Zeciri v. Luna

Filing 71

JDR FINAL REPORT AND RECOMMENDATION Re Amended 2254 Petition at 15 56 filed by Abidin Zeciri. MJ recommends relief be denied. Matter to be forwarded to assigned district judge for his determination.(JAM, Chambers Staff)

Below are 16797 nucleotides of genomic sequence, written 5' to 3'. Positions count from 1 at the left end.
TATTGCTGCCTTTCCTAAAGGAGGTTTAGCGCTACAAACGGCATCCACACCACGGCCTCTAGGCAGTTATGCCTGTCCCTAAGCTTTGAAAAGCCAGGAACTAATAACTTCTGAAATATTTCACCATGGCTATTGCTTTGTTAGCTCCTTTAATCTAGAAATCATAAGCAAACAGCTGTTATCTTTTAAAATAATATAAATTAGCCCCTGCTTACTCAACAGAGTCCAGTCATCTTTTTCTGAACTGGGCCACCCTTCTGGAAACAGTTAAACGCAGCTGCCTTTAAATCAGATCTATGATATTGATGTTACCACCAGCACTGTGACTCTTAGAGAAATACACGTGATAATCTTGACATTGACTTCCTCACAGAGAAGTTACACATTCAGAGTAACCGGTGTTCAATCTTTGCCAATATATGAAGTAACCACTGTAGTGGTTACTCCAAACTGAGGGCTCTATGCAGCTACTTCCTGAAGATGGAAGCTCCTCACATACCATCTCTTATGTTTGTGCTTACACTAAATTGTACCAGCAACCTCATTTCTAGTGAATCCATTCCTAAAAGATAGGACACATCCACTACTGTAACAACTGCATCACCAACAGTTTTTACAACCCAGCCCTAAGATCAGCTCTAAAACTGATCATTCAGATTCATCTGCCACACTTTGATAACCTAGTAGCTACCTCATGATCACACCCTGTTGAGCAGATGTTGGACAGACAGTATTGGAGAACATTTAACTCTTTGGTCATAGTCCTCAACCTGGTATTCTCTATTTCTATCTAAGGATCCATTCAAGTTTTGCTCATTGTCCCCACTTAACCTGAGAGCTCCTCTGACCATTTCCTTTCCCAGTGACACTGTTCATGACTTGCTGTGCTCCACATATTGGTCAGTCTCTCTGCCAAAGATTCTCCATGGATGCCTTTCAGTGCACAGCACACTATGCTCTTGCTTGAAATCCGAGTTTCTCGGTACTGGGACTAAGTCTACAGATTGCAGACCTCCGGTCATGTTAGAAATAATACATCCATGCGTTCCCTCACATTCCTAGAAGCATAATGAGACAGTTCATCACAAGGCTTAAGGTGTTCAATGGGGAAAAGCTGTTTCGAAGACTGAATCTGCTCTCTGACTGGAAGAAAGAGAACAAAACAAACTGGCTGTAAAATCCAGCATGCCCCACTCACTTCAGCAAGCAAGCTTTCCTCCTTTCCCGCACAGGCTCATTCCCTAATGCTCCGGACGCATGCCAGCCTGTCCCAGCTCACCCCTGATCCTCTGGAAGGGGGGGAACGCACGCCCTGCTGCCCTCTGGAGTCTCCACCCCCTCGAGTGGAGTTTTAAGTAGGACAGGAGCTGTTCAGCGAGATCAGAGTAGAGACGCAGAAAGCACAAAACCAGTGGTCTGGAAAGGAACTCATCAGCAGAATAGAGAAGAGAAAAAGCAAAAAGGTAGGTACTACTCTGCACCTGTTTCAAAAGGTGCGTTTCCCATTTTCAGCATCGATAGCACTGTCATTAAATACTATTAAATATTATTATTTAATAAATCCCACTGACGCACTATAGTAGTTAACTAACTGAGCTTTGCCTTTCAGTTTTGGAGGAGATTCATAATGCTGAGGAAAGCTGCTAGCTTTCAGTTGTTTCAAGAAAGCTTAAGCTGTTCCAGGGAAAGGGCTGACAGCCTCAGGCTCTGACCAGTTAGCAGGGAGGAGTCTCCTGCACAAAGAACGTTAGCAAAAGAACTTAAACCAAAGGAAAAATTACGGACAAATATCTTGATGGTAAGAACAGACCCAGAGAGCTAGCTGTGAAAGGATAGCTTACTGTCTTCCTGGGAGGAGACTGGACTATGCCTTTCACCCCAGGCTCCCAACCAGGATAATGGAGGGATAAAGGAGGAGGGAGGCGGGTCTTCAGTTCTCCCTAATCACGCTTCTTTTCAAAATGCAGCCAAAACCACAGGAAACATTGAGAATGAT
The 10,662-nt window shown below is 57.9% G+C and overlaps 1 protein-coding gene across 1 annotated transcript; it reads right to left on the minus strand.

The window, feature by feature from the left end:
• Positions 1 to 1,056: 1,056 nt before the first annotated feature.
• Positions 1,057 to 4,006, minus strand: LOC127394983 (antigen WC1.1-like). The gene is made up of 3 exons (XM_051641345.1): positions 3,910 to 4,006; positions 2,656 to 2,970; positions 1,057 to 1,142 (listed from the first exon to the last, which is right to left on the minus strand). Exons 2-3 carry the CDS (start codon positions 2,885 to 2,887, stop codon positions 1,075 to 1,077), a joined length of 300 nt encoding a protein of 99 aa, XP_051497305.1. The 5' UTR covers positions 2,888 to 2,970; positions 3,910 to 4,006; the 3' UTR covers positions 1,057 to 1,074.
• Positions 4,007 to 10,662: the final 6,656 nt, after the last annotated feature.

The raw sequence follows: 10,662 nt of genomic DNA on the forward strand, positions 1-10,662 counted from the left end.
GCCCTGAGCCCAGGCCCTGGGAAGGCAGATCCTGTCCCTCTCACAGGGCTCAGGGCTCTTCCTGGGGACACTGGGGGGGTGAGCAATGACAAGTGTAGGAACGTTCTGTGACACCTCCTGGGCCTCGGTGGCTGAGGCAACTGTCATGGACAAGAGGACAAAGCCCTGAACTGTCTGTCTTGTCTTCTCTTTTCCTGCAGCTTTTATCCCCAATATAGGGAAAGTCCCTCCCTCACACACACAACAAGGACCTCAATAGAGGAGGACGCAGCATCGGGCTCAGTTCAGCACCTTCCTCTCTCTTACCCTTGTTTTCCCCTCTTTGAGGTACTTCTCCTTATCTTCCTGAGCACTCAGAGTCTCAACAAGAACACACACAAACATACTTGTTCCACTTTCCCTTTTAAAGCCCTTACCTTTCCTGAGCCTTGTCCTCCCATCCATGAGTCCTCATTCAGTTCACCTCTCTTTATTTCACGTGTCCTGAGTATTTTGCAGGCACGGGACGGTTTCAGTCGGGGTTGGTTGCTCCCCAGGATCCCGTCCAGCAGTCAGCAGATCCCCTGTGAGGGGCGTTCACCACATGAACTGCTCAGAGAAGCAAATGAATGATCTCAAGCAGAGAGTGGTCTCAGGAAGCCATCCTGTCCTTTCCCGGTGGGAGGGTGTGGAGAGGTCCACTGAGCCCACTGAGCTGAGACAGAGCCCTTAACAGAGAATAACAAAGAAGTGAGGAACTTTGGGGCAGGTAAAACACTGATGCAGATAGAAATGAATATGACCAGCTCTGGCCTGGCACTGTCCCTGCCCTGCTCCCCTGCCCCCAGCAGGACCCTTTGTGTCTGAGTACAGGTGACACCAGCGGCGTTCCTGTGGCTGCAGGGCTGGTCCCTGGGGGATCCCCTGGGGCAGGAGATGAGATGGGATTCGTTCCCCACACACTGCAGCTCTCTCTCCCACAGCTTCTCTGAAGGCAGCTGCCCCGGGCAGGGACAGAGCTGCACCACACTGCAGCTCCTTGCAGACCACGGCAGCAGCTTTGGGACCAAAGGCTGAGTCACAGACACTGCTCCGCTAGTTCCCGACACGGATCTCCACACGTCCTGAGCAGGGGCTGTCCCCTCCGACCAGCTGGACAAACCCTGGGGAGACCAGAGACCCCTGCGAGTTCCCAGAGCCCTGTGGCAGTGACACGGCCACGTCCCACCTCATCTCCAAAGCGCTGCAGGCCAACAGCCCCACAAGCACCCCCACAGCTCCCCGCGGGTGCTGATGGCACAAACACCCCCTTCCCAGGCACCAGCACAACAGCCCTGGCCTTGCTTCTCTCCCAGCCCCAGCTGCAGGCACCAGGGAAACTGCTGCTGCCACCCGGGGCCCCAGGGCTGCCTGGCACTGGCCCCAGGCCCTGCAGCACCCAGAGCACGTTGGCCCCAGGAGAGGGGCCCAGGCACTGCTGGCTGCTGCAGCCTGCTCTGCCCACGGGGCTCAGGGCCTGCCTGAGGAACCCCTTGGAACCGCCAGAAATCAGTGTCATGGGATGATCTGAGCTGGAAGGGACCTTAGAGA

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Zeciri v. Luna Doc. 71 UNITED STATES DISTRICT COURT FOR THE DISTRICT OF ALASKA ABIDIN ZECIRI Petitioner, vs. J. FRANK LUNA, Respondent. Case No. 3:08-cv-001-JWS-JDR FINAL RECOMMENDATION REGARDING AMENDED PETITION FOR RELIEF PURSUANT TO 28 U.S.C. 2254 (Docket No. 15) The Petitioner filed his Amended Petition for Relief at Docket 15. Briefing by the parties was filed at Dockets 56 and 65 with Petitioner's Reply at Docket 66. The Magistrate Judge's Initial Recommendation was filed at Docket 67. Defendant filed his objections to the Initial Recommendation at Docket 68 with Respondent's Objections at Docket 69 and Reply at Docket 70. The Magistrate Judge has reviewed the relevant pleadings and recommends the Court deny Petitioner's request for relief. The matter has been sufficiently briefed and does not Dockets.Justia.com require an evidentiary hearing. This Recommendation is the Final Recommendation on this matter. Petitioner's habeas application is based on 28 U.S.C. 2254(d) which states: (d) An application for a writ of habeas corpus on behalf of a person in custody pursuant to the judgment of a State court shall not be granted with respect to any claim that was adjudicated on the merits in State court proceedings unless the adjudication of the claim-- (1) resulted in a decision that was contrary to, or involved an unreasonable application of, clearly established Federal law, as determined by the Supreme Court of the United States; or (2) resulted in a decision that was based on an unreasonable determination of the facts in light of the evidence presented in the State court proceeding. In this respect, Petitioner asserts two arguments for consideration: 1) ineffective assistance of counsel at trial in violation of the Sixth Amendment to the U.S. Constitution and 2) the denial of Mr. Zeciri's right to testify in violation of the Fifth, Sixth and Fourteenth Amendments to the U.S. Constitution.1 The Petitioner does not, however, identify how the State Courts' decisions regarding these previously asserted grounds for relief resulted in an unreasonable application of the law or a decision based on unreasonable determination of the facts. In accordance with 18 1 Petitioner's Brief on the Merits, Docket 56, p. 1-2. 2 08-cv-001-TMB-JDR ZECIRI @15 FINAL RR Re 2254 Petition_mtd.wpd U.S.C. 2254(e), the State Courts' determinations of the facts are "to be presumed to be correct" unless the defendant is able to rebut the determinations with clear and convincing evidence.2 Legal Standards A. Strickland Standard Petitioner illuminates facts in his Brief, Reply and Objections suggesting that Mr. Zeciri was deprived of effective counsel in that he needed an interpreter but was denied an interpreter by his trial counsel, and that Mr. Zeciri was denied the right to testify at his trial.3 The standard for ineffective assistance of counsel claims comes from the case Strickland v. Washington.4 Strickland established a two-prong test where a defendant must show not only that his attorney's representation was deficient but also that the attorney's representation prejudiced his cause.5 The 28 U.S.C. 2254 (e)(1) In a proceeding instituted by an applicant for a writ of habeas corpus by a person in custody pursuant to the judgment of a State court, a determination of a factual issue made by a State court shall be presumed to be correct. The applicant shall have the burden of rebutting the presumption of correctness by clear and convincing evidence. 3 4 5 2 Docket 56 at pp. 17-20. 466 U.S. 688 (1984). Id. at 693. 3 08-cv-001-TMB-JDR ZECIRI @15 FINAL RR Re 2254 Petition_mtd.wpd defendant bears the burden of establishing that his attorney's performance was "so deficient that it fell below an objective standard of reasonableness."6 With respect to judicial scrutiny of an attorney's performance, the court must be "highly deferential" and "every effort [must] be made to eliminate the distorting effects of hindsight, to reconstruct the circumstances of counsel's challenged conduct, and to evaluate the conduct from counsel's perspective at the time."7 This means that a defendant must overcome the "strong presumption that counsel's conduct falls within the wide range of reasonable professional assistance."8 In order for a defendant to establish prejudice, he must demonstrate that "there is a reasonable probability that, but for counsel's unprofessional errors, the result of the proceedings would have been different."9 A reasonable probability is one "sufficient to undermine confidence in the outcome."10 Elaborating on the threshold, Strickland states: 6 7 8 Silva v. Woodford, 279 F.3d 825, 836 (9th Cir. 2002). 466 U.S. at 689. Id.; see also Murtishaw v. Woodford, 255 F.3d 926, 939 (9th Cir. 2001)(Defendant "bears the heavy burden of proving that counsel's assistance was neither reasonable nor the result of sound trial strategy."). 9 Strickland at 694. Id. 4 10 08-cv-001-TMB-JDR ZECIRI @15 FINAL RR Re 2254 Petition_mtd.wpd It is not enough for [a defendant] to show that the errors had some conceivable effect on the outcome of the proceedings. Virtually every act or omission of counsel would meet that test, and not every error that conceivably could have influenced the outcome undermines the reliability of the result of the proceedings.11 A court may first examine whether a defendant shows sufficient prejudice prior to engaging in an evaluation of whether counsel's performance was deficient.12 B. AEDPA Deference Under the provisions of the Anti-Terrorism and Effective Death Penalty Act (AEDPA), the court owes deference to the findings of the state court when conducting a federal habeas review. The Ninth Circuit Court of Appeals has defined the scope of federal habeas review of state criminal convictions stating: There is no plenary federal review of state criminal convictions. Habeas corpus review is subject to limitations, strengthened by the AEDPA, requiring deference to state court determinations on the merits.13 Accordingly, "[t]here is no plenary federal review of state criminal convictions." Coupled with the requirements of Strickland, there are essentially two layers of deference. 11 12 13 The first is deference to the State Courts' findings in Id. at 693. Id. at 697. Garvin v. Farmon, 258 F.3d 951, 958 (9th Cir. 2001); see also Yarborough v. Alvarado, 541 U.S. 652, 665 (2004) (federal courts must defer to state court's resolution of conflicting facts when reviewing state's court application of federal law). 08-cv-001-TMB-JDR ZECIRI @15 FINAL RR Re 2254 Petition_mtd.wpd 5 accordance with 28 U.S.C. 2254(e)(1). The second is deference to counsel's choices in accordance with Strickland.14 Application of Law In order to succeed on his federal habeas claims, Zeciri must show: 1) clear and convincing evidence that the state courts' determinations of the facts are incorrect and that either a) they resulted in a decision that was contrary to, or involved an unreasonable application of, clearly established Federal law, as determined by the Supreme Court of the United States, or b) they resulted in a decision that was based on an unreasonable determination of the facts in light of the evidence presented in the state court proceeding; and 2) that in accordance with Strickland, Ms. Fabe's representation was deficient and prejudiced Zeciri in that she did not properly provide for a translator or allow him to testify. Zeciri's habeas petition asks the court to re-examine the record, overlooking the State Courts' findings. In Rice v. Collins, the Supreme Court took up an appeal from the California state courts wherein credibility judgments made by the state court was challenged.15 On federal habeas review, the Supreme Court reversed a finding by the Ninth Circuit panel regarding credibility stating that while the decision "recited the proper standard of review [under the post-AEDPA 28 U.S.C. 14 15 Strickland at 689. 546 U.S. 333, 337 (2006). 6 08-cv-001-TMB-JDR ZECIRI @15 FINAL RR Re 2254 Petition_mtd.wpd 2254], the panel majority improperly substituted its evaluation of the record for that of the state trial court."16 As is clearly laid out below, the State Courts made extensive findings on the record in the state habeas case including numerous credibility findings. Upon review of the pleadings, the Magistrate Judge believes Mr. Zeciri's rendition of the facts is one sided. The Magistrate Judge looks first at the issues surrounding the need for an interpreter at trial. Mr. Zeciri has lived in the United States since 1976.17 Once in the United States he worked as a taxi driver, requiring the use of English when communicating with customers.18 At Mr. Zeciri's arraignment for his assault and disorderly conduct charge related to this case, the Public Defender Agency arranged for an interpreter to be present to assist Mr. Zeciri, though Mr. Zeciri spoke some English.19 Mr. Zeciri belabors this point in his Objections to the Initial Recommendation20 suggesting that Ms. Fabe's dialogue with the court at a September 23, 1985 motion hearing is an admission that Mr. Zeciri needed a translator and somehow negates all of the testimony of Ms. Fabe and all 16 17 18 19 20 Id. at 337-38. Docket 56, p. 2 (citing Tr. at 712-713). Id. (citing Transcript at 713-715). Docket 56, p. 4. Petitioner's Objections to Recommendation, Docket 68, p. 2 (citing Exc. 4, Tr. 945); see also Docket 56, p. 7 (citing Exc. 4, Tr. 945). 08-cv-001-TMB-JDR ZECIRI @15 FINAL RR Re 2254 Petition_mtd.wpd 7 of the testimony given by all of the state's witnesses during the habeas evidentiary hearing. However, the defendant overlooks Judge Gleason's extensive credibility findings which the Magistrate Judge details below. And, Mr. Zeciri encourages this court to find that the presence of interpreters at one of Mr. Zeciri's arraignment and two pretrial hearings shows he had a need for an interpreter.21 But, Judge Gleason found that the fact that an interpreter was at those hearings early in the case did not "rebut the presumption that Ms. Fabe acted competently in concluding that Zeciri did not require an interpreter to translate for him at his trial and that her decisions in this regard were grounded in sound tactical considerations."22 Mr. Zeciri is not a non-English speaker. The defendant argues that he could have assisted counsel with examination and cross examination but was unable to because he did not have an interpreter. He cites this as one of the reasons Ms. Fabe was ineffective as his counsel. It is notable that the defendant is unable to give the court any specific examples, however, of how he was unable to assist Ms. Fabe due to language difficulties. The Defendant also refers to Mr. Waller, the investigator for the Public Defender, as stating that he needed an interpreter. But, Mr. Waller 21 22 Docket 56, pp. 4, 6-7. Respondent's Brief on the Merits, Docket 65, p. 20 (citing Docket 18-13, 8 at 2). 08-cv-001-TMB-JDR ZECIRI @15 FINAL RR Re 2254 Petition_mtd.wpd testified that he never mentioned this to Ms. Fabe and stated that he would have told her and made sure a translator was present if he felt one was needed.23 Mr. Waller also testified that Zeciri never said anything during the trial indicating that he did not understand the proceedings.24 Mr. Zeciri further argues, in passing, that "the absence of a translator made it impossible for him to testify."25 The State presented testimony in the State Court proceedings from three professionals who dealt with Mr. Zeciri regarding their perception of his language abilities and, specifically, whether they believed he needed an interpreter for their interactions. Attorney Keith Bell helped Mr. Zeciri with legal matters related to bringing the defendant's wife and daughters to the United States in 1984.26 He testified that he did not use an interpreter with the defendant and had no problem communicating with Mr. Zeciri in English.27 Attorney Allison Mendel testified she helped Mr. Zeciri with a child custody case in 1985 or 1986 and did not have any problems communicating with him in English.28 Vernon Caulkins, a former state 23 24 25 26 27 28 Id. at p. 17 (citing Tr. 636). Id. at p. 21 (citing Tr. 636, 642). Docket 56, p. 11. Docket 65, p. 18 (citing 1129, 1131-32). Id. Id. at p. 17-18 (citing Tr. 1038, 1041 and 1045-46). 9 08-cv-001-TMB-JDR ZECIRI @15 FINAL RR Re 2254 Petition_mtd.wpd probation officer, testified he met with the defendant for several hours in 1986 to gather information for his pre-sentence report and had no difficulty communicating with him in English.29 All three of those persons testified that they used interpreters when they needed them, would have used an interpreter if they felt one was necessary, but did not feel they needed an interpreter to communicate with Mr. Zeciri.30 The testimony of Ms. Fabe, Ms. Mock and the professionals cited above was considered by the State Courts as part of the defendant's state habeas case. Superior Court Judge Sharon Gleason and the Alaska Court of Appeals conducted extensive reviews of the record, to which this court defers.31 Judge Gleason conducted an evidentiary hearing on Petitioner's claims. Specifically, with respect to the defendant's claims regarding a translator, Gleason found that the defendant understood the proceedings at trial without the need for an interpreter or translator.32 She found that Zeciri failed to establish he had English language difficulties which impaired his ability to comprehend the trial proceedings.33 Gleason 29 30 31 Id. at p. 18 (citing Tr. 532-34, 582). Id. at pp. 17-18 (citing Tr. 531-32, 1036-38 and 1129). The Alaska Supreme Court denied Mr. Zeciri's post-conviction relief application without comment. In accordance with Ylst v. Nunnemaker, the Alaska Court of Appeals decision is the last state court decision on the merits of Zeciri's post-conviction relief application. 501 U.S. 797, 805 (1991). 32 33 Docket 65, p. 3 (citing Docket 18, Exhibit 14, at 1-11). Id. at p. 4 (citing Docket 18, Exhibit 14, at 9). 10 08-cv-001-TMB-JDR ZECIRI @15 FINAL RR Re 2254 Petition_mtd.wpd made a finding that Zeciri had been able to communicate with his trial counsel in English, that no interpreter was needed for Ms. Fabe to communicate with her client, and that the defense team did not need an interpreter to communicate with Mr. Zeciri while preparing for and during his trial.34 Judge Gleason found that Zeciri understood proceedings at trial without an interpreter or translator stating that "[t]he presence of an interpreter or translator from English to Albanian and Albanian to English in court was not necessary to protect Mr. Zeciri's rights to a fair proceeding."35 Both courts found that Zeciri's witnesses, including the Petitioner himself, were not credible on the facts. The State's expert witness, attorney James Gilmore, testified that Ms. Fabe's decision not to hire an interpreter was reasonable and competent.36 Further, Judge Gleason found that Mr. Gilmore's opinion was consistent with her findings based on testimony presented at the evidentiary hearing.37 Regarding Mr. Zeciri's testimony, on the other hand, Judge Gleason stated: 34 35 36 37 Id. (citing Docket 18, Exhibit 14, p. 10). Transcript of Evidentiary Hearings, Docket 18, Exhibit 14, at p. 9. Docket 68, p. 22 (citing Tr. 974, 979-992). Id. (citing Docket 18, Exhibit 14, pp. 7-8.) 11 08-cv-001-TMB-JDR ZECIRI @15 FINAL RR Re 2254 Petition_mtd.wpd I also find [Zeciri's] testimony is not worthy of belief in light of it being directly contradicted by the credible testimony of Ms. Fabe, Ms. Mock, and Mr. Waller and the other fact witnesses presented by the State at the hearing. As Mr. Zeciri himself acknowledged, this court must either accept the testimony of all those witnesses or find that all those witnesses did not tell the truth and that Mr. Zeciri should be believed. For the reasons expressed in this decision, it is those other witnesses, and not Mr. Zeciri, that this court finds to be highly credible.38 The defendant hired an expert, James McComas, to analyze the facts of the case and render an opinion on whether the defendant should have had an interpreter at trial. Judge Gleason chose not to accord any weight to the testimony Zeciri cites from James McComas stating that Mr. McComas' opinion was based on assumed hypothetical facts which were significantly different from the true facts of Mr. Zeciri's case. Judge Gleason cited six questions concerning direct conflicts between Mr. Zeciri's testimony and that of Ms. Fabe. She resolved these questions on credibility issues stating: Ms. Fabe expressly testified in direct conflict with the testimony of Mr. Zeciri on the following six significant questions: First, Ms. Fabe testified that she never refused Mr. Zeciri's alleged requests for an interpreter. Second, Ms. Fabe testified that she never told Mr. Zeciri that cost was a concern or factor in connection with interpreter services, and she testified that such a statement would have been in direct odds with the policies of the Public 38 Docket 65, p. 7 (quoting Docket No 18, Exhibit 13, p. 32). 12 08-cv-001-TMB-JDR ZECIRI @15 FINAL RR Re 2254 Petition_mtd.wpd Defender Agency at that time. Third, Ms. Fabe testified that she made clear to Mr. Zeciri that he had an absolute right to testify at trial. Fourth, Ms. Fabe testified that Zeciri made the decision not to testify. Fifth, Ms. Fabe testified that she was certain she was able to effectively communicate with Mr. Zeciri in English through the course of her representation of him. And sixth, Mr. Zeciri never indicated to Ms. Fabe that he did not understand the pretrial or trial proceedings. On each of these questions, I find Ms. Fabe's testimony was very credible and Mr. Zeciri's testimony was not believable.39 Zeciri questions Ms. Fabe's decision to use the Public Defender Investigator, James Waller, in lieu of a translator. Ms. Fabe made clear in her testimony, however, that the defendant did not need a translator and the decision to have Mr. Waller sit with him was a tactical decision to encourage the jury to believe Mr. Zeciri might have language problems that would hinder his ability to clearly testify while also helping to keep the defendant calm.40 Ms. Fabe testified that she discussed these strategies at length with the defendant and he agreed to proceed in this manner.41 Under Strickland, these tactical decisions are given a wide 39 40 Id. at p. 8 (quoting Docket 18, Exhibit 14, p. 2-3). Docket 56, p. 15 (citing Exc. 22); see also Docket 65 p. 21 (citing Tr. 897900, 930-31, 947-48). 41 Docket 65, p. 21 (citing Tr. 933-36, 952). 13 08-cv-001-TMB-JDR ZECIRI @15 FINAL RR Re 2254 Petition_mtd.wpd latitude.42 It should also be noted that the defendant never asked for a translator.43 During the course of his trial, Zeciri acknowledged to the court that he understood the proceedings.44 The Defendant argues in his Objections to the Initial Recommendation that the Magistrate Judge's findings regarding the need for a translator are incorrect and the comprehensive findings by the Alaska State Courts are incorrect because during the Defendant's arraignment on his murder charge, Ms. Fabe acknowledged she requested an interpreter for the Defendant and stated that "[my] client does speak some English."45 Defendant contends that these statements contradict the entirety of Ms. Fabe's testimony and "the state's other witnesses" during the hearings before Judge Gleason.46 But, the defendant makes these allegations without any showing of how or why he should prevail. The Alaska Court of Appeals reviewed Judge Gleason's findings and upheld them, determining they were not erroneous.47 Noting the deference this court 42 43 44 45 46 47 See Strickland, 466 U.S. at 689; see also Murtishaw, 255 F.3d at 939. Docket 56, p. 14 (citing Tr. 352). Docket 65, p. 20 (citing Docket 18-13, p. 8). Docket 68, p. 2, (citing Exc. 4, Tr. 945). Id. at 3. Zeciri v. State, No. A-8828, 2007 WL 706635, at *3 (Alaska App. March 7, 2007). "Judge Gleason's thorough findings analyze the content of each witness's 08-cv-001-TMB-JDR ZECIRI @15 FINAL RR Re 2254 Petition_mtd.wpd 14 is required to give the State Courts under the law, the defendant has a high burden of showing the State Courts erred in their findings considering the detail and thoroughness of the review. The defendant does not present any evidence to satisfy the clear and convincing standard to show that the State Courts erred in their findings on this matter. Regarding the issue of testifying at trial, it is undisputed that a defendant has a right to testify as a witness at his own trial.48 However, as Murtishaw holds, counsel is still able to make tactical decisions about trial strategy.49 It is clear, based on Ms. Fabe's testimony, that a strategic decision was made regarding Mr. Zeciri's testimony at trial but that she communicated to Mr. Zeciri that the decision was ultimately his.50 With respect to the issue of testifying at trial, Judge Gleason found that Zeciri was "well aware" of his right to testify.51 Ms. Fabe testified that she discussed testimony and evaluate each witness's credibility. Ultimately, Judge Gleason found that Zeciri had not proved the factual assertions necessary to obtain post conviction relief. From our own review of the record, we uphold Judge Gleason's findings because Zeciri has not convinced us that any of Judge Gleason's findings are clearly erroneous." See Rock v. Arkansas, 483 U.S. 44 (1987); see also Moses v. Payne, 555 F.3d 742 (9th Cir. 2009). 49 50 51 48 255 F.3d at 951. Docket 65, p. 22. Docket 18-13, at 9, 11. 15 08-cv-001-TMB-JDR ZECIRI @15 FINAL RR Re 2254 Petition_mtd.wpd defendant's right to testify with him at length and that she made it clear to him that he made the decision of whether to testify. She did, however, recommend for tactical reasons that he not testify. Mr. Zeciri ultimately agreed with her and refrained from testifying at trial.52 Ms. Fabe testified that she never told the defendant she would not allow him to testify.53 Ms. Mock, an intern at the Public Defender's office at the time of the trial who worked on Zeciri's case, verified that Ms. Fabe thoroughly informed the defendant of his right to testify and that she was confident Zeciri understood his rights but made a decision not to testify at trial.54 Judge Gleason's extensive findings denied Petitioner's claims. Judge Gleason found, and the Alaska Court of Appeals affirmed, that Zeciri had not demonstrated prejudice from the purported denial of his right to testify.55 The Alaska Court of Appeals affirmed Judge Gleason's dismissal finding: Judge Gleason's thorough findings analyze the content of each witness's testimony and evaluate each witness's credibility. Ultimately, Judge Gleason found that Zeciri had not proved the factual assertions necessary to obtain post-conviction relief. From our own review of the record, we uphold Judge Gleason's findings because Zeciri has 52 53 54 55 Docket 65, p. 22 (citing Tr. 912-916, 926). Id. at 22-23 (citing Tr. 915-16). Id. at 23 (citing Tr. 1067-69). Id. at p. 24. 16 08-cv-001-TMB-JDR ZECIRI @15 FINAL RR Re 2254 Petition_mtd.wpd not convinced us that any of Judge Gleason's findings are clearly erroneous.56 Conclusion The standard of review for this court requires that the findings of the state court must be given great deference.57 The defendant has a high burden to show those findings were erroneous, and that his claims pass the test outlined in Strickland for ineffective assistance of counsel. He must show that Ms. Fabe's representation was deficient and prejudiced Zeciri in that she did not properly provide for a translator or allow him to testify. It is clear from the record that Ms. Fabe was reasonable in her determination that Mr. Zeciri did not need an interpreter and reasonable in her decisions to recommend he should not testify. Her decisions are further credited by Strickland and the subsequent cases in that counsel is given great latitude when making tactical decisions. The State Courts found such. Mr. Zeciri has not presented any evidence, and especially not clear and convincing evidence, to demonstrate that the State Courts' decisions were erroneous in this regard. Respondent's Motion to Dismiss Petitioner's Amended Habeas Petition for Failure to Exhaust, Docket 34-6, at 24 (Zeciri v. State, No. A-8828, 2007 WL 706635, at *3 (Alaska App. March 7, 2007)). Garvin v. Farmon, 258 F.3d 951, 958 (9th Cir. 2001) ("There is no plenary federal review of state criminal convictions. Habeas corpus review is subject to limitations, strengthened by the AEDPA, requiring deference to state court determinations on the merits."). 08-cv-001-TMB-JDR ZECIRI @15 FINAL RR Re 2254 Petition_mtd.wpd 57 56 17 The Magistrate Judge recommends the court find that the defendant has failed to meet his burden under Strickland in that the overwhelming evidence is contrary to defendant's arguments and testimony and the Magistrate Judge declines to find that Ms. Fabe's representation was deficient or that her actions prejudiced the defendant. Petitioner fails to convince the Magistrate Judge otherwise. The Magistrate Judge recommends the court find that Judge Gleason's factual findings were supported by the evidence and were not unreasonable both in that the Petitioner was not harmed by the absence of a translator and that Petitioner was not denied his right to testify. Similarly, the review of these findings by the Alaska Court of Appeals was not unreasonable. In fact, both courts conducted extensive reviews of the record and the Magistrate Judge recommends that the court find that the defendant has not made a successful argument to show the findings were unreasonable either in their application of the law or in their interpretation of the facts under 28 U.S.C. 2254(d). The Magistrate Judge does not see any clear and convincing evidence to refute the determinations of the State Courts. In order to succeed in his federal habeas petition, Zeciri must show by clear and convincing evidence that the State Courts' determinations of the facts are incorrect and that either a) they resulted in a decision that was contrary to, or involved an unreasonable application of, clearly established Federal law, as determined by the Supreme Court of the United States; or b) they resulted in a 08-cv-001-TMB-JDR ZECIRI @15 FINAL RR Re 2254 Petition_mtd.wpd 18 decision that was based on an unreasonable determination of the facts in light of the evidence presented in the State Court proceedings. He has not given the court any evidence to show that there is an unreasonable application of clearly established Federal law. Neither has he given the court any evidence to show that the State Courts' decisions were based on an unreasonable determination of the facts. His focus on Ms. Fabe's statement regarding the fact her client spoke "some English" is misplaced. Similarly, his focus on refuted testimony as a reason to overturn all of Judge Gleason's findings on the matters is misguided. For these reasons, the Magistrate Judge HEREBY RECOMMENDS that the Court deny petitioner's request for relief. This matter is now referred to the assigned U.S. District Judge for his determination. DATED this 30th day of September, 2010, at Anchorage, Alaska. /s/ John D. Roberts JOHN D. ROBERTS United States Magistrate Judge 08-cv-001-TMB-JDR ZECIRI @15 FINAL RR Re 2254 Petition_mtd.wpd 19